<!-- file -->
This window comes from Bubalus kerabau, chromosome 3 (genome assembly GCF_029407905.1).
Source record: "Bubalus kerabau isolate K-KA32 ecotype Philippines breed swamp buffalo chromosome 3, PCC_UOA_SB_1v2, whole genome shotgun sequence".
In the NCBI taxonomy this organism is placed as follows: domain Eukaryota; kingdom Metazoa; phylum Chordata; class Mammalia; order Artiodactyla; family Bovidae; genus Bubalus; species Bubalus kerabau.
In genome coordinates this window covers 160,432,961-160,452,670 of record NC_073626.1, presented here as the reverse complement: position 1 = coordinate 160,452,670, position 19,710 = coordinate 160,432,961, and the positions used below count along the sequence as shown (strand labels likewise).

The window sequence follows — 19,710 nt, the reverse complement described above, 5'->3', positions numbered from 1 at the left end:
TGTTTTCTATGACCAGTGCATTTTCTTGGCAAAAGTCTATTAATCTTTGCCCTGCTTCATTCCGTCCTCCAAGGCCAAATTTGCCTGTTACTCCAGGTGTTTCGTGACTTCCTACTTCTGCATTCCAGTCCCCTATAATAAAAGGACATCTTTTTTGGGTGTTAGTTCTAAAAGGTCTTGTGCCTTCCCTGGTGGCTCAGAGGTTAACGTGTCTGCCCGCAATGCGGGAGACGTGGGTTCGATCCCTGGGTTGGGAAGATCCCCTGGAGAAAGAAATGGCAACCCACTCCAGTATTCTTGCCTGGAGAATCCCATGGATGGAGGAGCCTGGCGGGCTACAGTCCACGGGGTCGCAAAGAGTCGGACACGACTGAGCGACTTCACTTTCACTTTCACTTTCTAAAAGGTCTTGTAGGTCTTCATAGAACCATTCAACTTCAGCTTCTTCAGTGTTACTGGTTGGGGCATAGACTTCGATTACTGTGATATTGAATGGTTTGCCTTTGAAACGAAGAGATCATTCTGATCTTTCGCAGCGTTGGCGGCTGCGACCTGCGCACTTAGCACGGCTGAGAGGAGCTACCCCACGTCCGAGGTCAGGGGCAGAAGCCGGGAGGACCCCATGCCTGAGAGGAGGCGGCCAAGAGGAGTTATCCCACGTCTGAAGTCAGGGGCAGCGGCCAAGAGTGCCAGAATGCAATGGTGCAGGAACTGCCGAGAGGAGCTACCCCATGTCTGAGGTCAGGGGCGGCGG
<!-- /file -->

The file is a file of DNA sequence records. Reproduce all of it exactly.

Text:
This window comes from Bubalus kerabau, chromosome 3 (genome assembly GCF_029407905.1).
Source record: "Bubalus kerabau isolate K-KA32 ecotype Philippines breed swamp buffalo chromosome 3, PCC_UOA_SB_1v2, whole genome shotgun sequence".
In the NCBI taxonomy this organism is placed as follows: domain Eukaryota; kingdom Metazoa; phylum Chordata; class Mammalia; order Artiodactyla; family Bovidae; genus Bubalus; species Bubalus kerabau.
In genome coordinates this window covers 160,432,961-160,452,670 of record NC_073626.1, presented here as the reverse complement: position 1 = coordinate 160,452,670, position 19,710 = coordinate 160,432,961, and the positions used below count along the sequence as shown (strand labels likewise).

The window sequence follows — 19,710 nt, the reverse complement described above, 5'->3', positions numbered from 1 at the left end:
TGTTTTCTATGACCAGTGCATTTTCTTGGCAAAAGTCTATTAATCTTTGCCCTGCTTCATTCCGTCCTCCAAGGCCAAATTTGCCTGTTACTCCAGGTGTTTCGTGACTTCCTACTTCTGCATTCCAGTCCCCTATAATAAAAGGACATCTTTTTTGGGTGTTAGTTCTAAAAGGTCTTGTGCCTTCCCTGGTGGCTCAGAGGTTAACGTGTCTGCCCGCAATGCGGGAGACGTGGGTTCGATCCCTGGGTTGGGAAGATCCCCTGGAGAAAGAAATGGCAACCCACTCCAGTATTCTTGCCTGGAGAATCCCATGGATGGAGGAGCCTGGCGGGCTACAGTCCACGGGGTCGCAAAGAGTCGGACACGACTGAGCGACTTCACTTTCACTTTCACTTTCTAAAAGGTCTTGTAGGTCTTCATAGAACCATTCAACTTCAGCTTCTTCAGTGTTACTGGTTGGGGCATAGACTTCGATTACTGTGATATTGAATGGTTTGCCTTTGAAACGAAGAGATCATTCTGATCTTTCGCAGCGTTGGCGGCTGCGACCTGCGCACTTAGCACGGCTGAGAGGAGCTACCCCACGTCCGAGGTCAGGGGCAGAAGCCGGGAGGACCCCATGCCTGAGAGGAGGCGGCCAAGAGGAGTTATCCCACGTCTGAAGTCAGGGGCAGCGGCCAAGAGTGCCAGAATGCAATGGTGCAGGAACTGCCGAGAGGAGCTACCCCATGTCTGAGGTCAGGGGCGGCGG